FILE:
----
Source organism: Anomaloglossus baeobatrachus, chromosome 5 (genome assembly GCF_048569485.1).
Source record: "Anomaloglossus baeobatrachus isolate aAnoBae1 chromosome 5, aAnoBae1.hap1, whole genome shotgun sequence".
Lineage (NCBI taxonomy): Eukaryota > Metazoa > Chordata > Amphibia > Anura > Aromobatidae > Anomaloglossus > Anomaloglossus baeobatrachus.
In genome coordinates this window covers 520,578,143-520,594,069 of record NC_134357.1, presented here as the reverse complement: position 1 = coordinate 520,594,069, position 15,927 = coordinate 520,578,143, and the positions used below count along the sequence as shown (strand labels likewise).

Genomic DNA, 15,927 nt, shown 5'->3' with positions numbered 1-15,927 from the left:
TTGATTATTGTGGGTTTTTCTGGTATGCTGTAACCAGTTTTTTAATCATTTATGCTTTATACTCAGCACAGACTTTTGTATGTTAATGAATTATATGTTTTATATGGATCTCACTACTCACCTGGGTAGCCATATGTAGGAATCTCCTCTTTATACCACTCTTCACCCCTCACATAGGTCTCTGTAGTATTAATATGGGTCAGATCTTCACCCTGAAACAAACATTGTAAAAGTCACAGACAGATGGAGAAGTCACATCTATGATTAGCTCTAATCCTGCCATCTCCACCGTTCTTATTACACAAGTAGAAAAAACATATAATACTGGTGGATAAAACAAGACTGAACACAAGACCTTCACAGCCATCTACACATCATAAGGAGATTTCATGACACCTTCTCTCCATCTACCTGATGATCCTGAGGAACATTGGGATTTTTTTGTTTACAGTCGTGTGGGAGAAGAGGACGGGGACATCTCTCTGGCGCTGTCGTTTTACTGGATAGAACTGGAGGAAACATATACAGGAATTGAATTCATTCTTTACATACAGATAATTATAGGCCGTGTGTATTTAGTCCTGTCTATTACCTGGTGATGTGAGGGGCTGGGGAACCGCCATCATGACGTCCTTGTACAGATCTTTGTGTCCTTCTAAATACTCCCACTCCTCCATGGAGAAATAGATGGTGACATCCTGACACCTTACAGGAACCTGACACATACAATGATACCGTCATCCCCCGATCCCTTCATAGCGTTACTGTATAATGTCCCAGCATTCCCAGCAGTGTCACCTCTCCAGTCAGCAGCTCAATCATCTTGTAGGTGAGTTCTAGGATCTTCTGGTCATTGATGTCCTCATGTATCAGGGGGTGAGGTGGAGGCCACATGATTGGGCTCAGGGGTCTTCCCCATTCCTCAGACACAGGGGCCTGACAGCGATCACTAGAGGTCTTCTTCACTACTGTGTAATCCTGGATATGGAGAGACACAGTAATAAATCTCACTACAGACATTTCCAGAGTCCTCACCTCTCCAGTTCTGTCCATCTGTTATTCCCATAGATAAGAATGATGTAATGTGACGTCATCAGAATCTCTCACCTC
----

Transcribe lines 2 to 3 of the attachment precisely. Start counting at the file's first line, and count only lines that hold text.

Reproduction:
Source record: "Anomaloglossus baeobatrachus isolate aAnoBae1 chromosome 5, aAnoBae1.hap1, whole genome shotgun sequence".
Lineage (NCBI taxonomy): Eukaryota > Metazoa > Chordata > Amphibia > Anura > Aromobatidae > Anomaloglossus > Anomaloglossus baeobatrachus.